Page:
Enjoying its European Premiere in the Panorama Section of the Berlinale last month, Hotel Jugoslavija is latest film from Swiss director Nicolas Wagnières. Telling a personal story about his relationship with the hotel in Belgrade and its symbolic relationship to a country that no longer exists, the film is a mesmerising documentary about identity, nationalism and nostalgia.
Our dirty writer Redmond Bacon attended the event and sat down with the director to discuss why he was drawn to the hotel, why Yugo-nostalgia persists and the current rise of populism in Europe.
Redmond Bacon – Where did the idea for the film first come about? When were you first inspired to make it.
Nicolas Wagnières – The very first idea was unconscious in a sense. I did a shooting for my diploma film in 2005, for the film school in Geneva, and my inspiration came from [visiting] Belgrade. I did some short fiction in the flat of my grandparents there. And for the film I had to find a hotel for one scene and I found the Hotel Jugoslavija. It was still open and I was [spoke] with the employees. They were very nice and curious about my interest. And I learned that the hotel was about to close, it was privatised, it was about to be transformed into a casino, and I said, I have to do something with this.
RB – The name has not changed. The fact that it’s still called Jugoslavija represents a certain Yugo-Nostalgia. This is very strong for some people. Why is there such a strong nostalgia in countries such as Serbia and Bosnia for Yugoslavia when it was still an authoritarian regime?
NW – That’s a difficult question, and as I say, my particular position is I haven’t lived there. I didn’t experience the regime. As far as I know it was still authoritarian, but it wasn’t like Stalin. Yugoslavia did a split with the very hard-line communists. And without judging the political I was more focusing on the level of it [being] an alternative. There was something like East, West and this country trying to do a third line. I think within the socialist regime, there is something that always goes with the identification to the country that is really stronger. And the country, I mean it ended really badly, but it had a nice golden time.
[Josip Broz] Tito was very charismatic, maybe a bit too extravagant with the film stars, with his way of showing off, so I think that’s building some very strong identification to your country. So when all this falls apart you miss some like Father Figure almost. When you think about a country that only exists because of one man and disappears when this one man leaves, something is wrong. The country should be still going without it.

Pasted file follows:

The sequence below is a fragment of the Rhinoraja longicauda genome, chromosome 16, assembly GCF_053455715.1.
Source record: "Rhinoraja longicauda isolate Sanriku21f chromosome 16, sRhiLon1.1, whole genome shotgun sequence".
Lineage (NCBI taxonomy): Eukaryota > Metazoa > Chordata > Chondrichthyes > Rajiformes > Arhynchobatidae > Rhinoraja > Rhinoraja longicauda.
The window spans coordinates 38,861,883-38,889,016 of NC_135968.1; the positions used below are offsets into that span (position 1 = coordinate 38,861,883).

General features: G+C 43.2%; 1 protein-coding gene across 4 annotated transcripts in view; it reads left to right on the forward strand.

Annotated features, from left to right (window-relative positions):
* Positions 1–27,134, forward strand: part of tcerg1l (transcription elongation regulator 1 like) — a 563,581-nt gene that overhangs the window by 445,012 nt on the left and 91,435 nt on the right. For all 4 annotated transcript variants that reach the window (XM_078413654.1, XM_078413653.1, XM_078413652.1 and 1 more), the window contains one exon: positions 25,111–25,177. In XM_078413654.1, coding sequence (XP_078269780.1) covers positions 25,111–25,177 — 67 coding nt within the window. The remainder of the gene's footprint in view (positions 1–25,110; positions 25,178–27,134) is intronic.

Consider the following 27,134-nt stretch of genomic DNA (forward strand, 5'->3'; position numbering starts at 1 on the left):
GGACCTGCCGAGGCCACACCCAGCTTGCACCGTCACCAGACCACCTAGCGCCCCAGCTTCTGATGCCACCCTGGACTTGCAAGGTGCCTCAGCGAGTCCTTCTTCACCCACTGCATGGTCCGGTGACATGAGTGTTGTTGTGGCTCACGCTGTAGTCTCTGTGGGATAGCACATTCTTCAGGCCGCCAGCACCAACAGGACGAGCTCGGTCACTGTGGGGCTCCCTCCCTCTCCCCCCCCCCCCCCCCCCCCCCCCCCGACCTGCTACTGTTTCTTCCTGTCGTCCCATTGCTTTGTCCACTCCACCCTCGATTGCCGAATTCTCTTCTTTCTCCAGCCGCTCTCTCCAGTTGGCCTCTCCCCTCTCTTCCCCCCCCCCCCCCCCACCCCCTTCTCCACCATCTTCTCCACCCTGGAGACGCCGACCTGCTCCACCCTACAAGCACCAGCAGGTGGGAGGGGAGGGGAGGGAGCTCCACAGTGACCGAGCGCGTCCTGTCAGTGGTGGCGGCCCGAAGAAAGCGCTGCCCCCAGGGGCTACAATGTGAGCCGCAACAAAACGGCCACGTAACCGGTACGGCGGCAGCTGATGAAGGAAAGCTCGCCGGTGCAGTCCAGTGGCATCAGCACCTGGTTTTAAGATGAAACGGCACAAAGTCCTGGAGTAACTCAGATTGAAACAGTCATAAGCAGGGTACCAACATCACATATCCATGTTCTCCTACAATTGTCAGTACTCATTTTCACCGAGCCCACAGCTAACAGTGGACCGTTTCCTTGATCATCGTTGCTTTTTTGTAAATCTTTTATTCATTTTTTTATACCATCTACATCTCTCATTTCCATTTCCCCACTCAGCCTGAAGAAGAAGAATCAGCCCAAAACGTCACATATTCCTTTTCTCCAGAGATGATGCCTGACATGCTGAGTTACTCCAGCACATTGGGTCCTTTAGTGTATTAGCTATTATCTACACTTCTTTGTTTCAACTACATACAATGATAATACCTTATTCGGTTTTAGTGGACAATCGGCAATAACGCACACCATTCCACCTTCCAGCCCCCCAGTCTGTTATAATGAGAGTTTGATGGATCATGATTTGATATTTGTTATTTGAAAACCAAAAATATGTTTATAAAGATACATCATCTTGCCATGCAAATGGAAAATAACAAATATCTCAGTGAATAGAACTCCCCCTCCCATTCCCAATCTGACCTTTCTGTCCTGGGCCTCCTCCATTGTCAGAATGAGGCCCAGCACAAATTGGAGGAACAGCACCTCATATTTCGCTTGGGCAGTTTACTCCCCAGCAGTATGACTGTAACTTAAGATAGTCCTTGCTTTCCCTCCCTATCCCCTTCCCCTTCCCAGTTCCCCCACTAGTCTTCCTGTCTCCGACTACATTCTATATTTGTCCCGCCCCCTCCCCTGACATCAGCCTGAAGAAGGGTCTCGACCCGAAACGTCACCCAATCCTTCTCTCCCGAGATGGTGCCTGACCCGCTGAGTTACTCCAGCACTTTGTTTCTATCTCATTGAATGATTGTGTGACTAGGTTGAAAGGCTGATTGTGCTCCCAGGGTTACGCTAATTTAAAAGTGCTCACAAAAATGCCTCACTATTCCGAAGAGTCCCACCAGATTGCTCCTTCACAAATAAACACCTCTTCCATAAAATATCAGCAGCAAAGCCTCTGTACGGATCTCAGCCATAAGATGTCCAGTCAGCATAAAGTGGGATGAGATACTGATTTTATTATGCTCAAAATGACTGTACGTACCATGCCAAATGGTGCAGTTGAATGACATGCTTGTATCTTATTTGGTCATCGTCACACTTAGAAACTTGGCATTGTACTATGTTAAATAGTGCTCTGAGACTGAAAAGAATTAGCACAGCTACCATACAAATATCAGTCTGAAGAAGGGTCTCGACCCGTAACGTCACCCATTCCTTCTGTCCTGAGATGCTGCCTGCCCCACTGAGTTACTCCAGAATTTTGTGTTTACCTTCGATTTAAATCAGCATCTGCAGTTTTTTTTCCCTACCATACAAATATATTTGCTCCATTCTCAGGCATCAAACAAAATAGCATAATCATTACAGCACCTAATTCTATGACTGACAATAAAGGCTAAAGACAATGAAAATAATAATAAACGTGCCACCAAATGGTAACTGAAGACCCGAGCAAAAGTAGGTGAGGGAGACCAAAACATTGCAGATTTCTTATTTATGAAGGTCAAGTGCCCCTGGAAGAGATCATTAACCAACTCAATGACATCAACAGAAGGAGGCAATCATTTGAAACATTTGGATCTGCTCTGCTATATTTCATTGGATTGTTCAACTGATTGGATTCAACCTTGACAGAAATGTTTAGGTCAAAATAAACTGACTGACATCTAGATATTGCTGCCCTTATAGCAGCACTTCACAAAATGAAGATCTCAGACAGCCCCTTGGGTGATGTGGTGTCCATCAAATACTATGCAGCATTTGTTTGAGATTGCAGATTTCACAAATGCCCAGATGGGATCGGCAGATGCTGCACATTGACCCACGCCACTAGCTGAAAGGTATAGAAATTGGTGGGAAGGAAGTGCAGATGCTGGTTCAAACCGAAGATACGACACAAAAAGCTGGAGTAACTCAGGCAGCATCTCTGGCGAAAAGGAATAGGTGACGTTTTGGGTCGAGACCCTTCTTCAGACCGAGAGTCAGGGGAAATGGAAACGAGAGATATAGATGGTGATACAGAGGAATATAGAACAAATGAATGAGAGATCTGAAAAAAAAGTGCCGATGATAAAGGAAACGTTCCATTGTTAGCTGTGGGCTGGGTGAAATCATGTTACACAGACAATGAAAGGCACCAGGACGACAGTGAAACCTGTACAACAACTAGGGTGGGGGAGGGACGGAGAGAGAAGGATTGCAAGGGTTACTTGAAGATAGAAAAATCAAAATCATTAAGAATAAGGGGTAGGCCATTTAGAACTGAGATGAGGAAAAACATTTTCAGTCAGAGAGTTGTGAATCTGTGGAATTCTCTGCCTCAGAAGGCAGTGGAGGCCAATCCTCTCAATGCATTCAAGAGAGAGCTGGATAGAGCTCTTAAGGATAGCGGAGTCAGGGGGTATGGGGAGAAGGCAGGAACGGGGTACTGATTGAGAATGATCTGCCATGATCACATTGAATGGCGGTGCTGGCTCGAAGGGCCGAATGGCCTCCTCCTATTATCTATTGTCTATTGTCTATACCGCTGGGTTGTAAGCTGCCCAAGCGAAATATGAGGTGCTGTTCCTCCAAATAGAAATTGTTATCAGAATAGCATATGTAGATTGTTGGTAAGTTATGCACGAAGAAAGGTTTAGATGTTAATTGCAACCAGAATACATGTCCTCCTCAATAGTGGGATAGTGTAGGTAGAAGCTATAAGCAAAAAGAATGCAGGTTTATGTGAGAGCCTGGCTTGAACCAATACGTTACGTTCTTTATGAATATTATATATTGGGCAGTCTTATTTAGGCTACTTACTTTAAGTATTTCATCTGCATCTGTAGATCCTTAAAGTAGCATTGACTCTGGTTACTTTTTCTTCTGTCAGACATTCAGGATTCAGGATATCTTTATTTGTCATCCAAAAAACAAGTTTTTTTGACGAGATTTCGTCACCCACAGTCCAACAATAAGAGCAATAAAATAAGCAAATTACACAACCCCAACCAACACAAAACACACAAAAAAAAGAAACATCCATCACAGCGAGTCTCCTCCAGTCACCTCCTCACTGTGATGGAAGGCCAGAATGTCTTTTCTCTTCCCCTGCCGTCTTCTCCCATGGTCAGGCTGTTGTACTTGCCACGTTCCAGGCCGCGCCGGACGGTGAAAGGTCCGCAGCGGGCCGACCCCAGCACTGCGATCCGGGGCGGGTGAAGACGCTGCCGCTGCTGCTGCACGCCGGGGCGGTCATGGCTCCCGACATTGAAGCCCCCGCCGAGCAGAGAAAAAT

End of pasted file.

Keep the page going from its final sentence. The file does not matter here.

RB – So, it’s a country based on a flaky myth?
NW – Yeah kind of. The very difficult social economic situation that came after the war, after the corruption, after all these awful things, I can understand that people think of some better times earlier with some nostalgia.
RB – I want to talk about Serbia in general about how it might be viewed by the outer world. You end the film with a shootout scene [from Luc Besson’s Three Days to Kill, 2014]. In traditional Hollywood movies, there’s a stereotype of Serbians that they are petty criminals or gangsters. Why do you think this endures so much?
NW – It wasn’t that much [of an] intention. I’m wondering why they came to Belgrade to shoot this scene. For me, this film goes more in parallel with this other fiction that goes in the film, with the 1970s Black Wave Yugoslavian film. Which is more for me to say how is this building used in its image, and how can we relay it to a moment of the society? In the 1970s movies, I think [its] more of a powerful critique. These anarchist gangsters go partying and have drugs and sex and alcohol in this building. It’s a strong meaning. And today we rent it to some Luc Besson, EuropaCorp massive production that explodes everything. Its more about the value that this building is carrying within its image in a film. And the figure of the Balkan, I don’t know, something is always a bit stereotypical. I mean, there’s strong mafia in Balkans, Montenegro is supposed to be a massive entry for drugs. So it’s not only an image you can have I think.
RB – So about 7% of the population of Switzerland is Balkan, and I wanted to know what the relationship between the two countries was. Why did so many people moved to the country from Yugoslavia?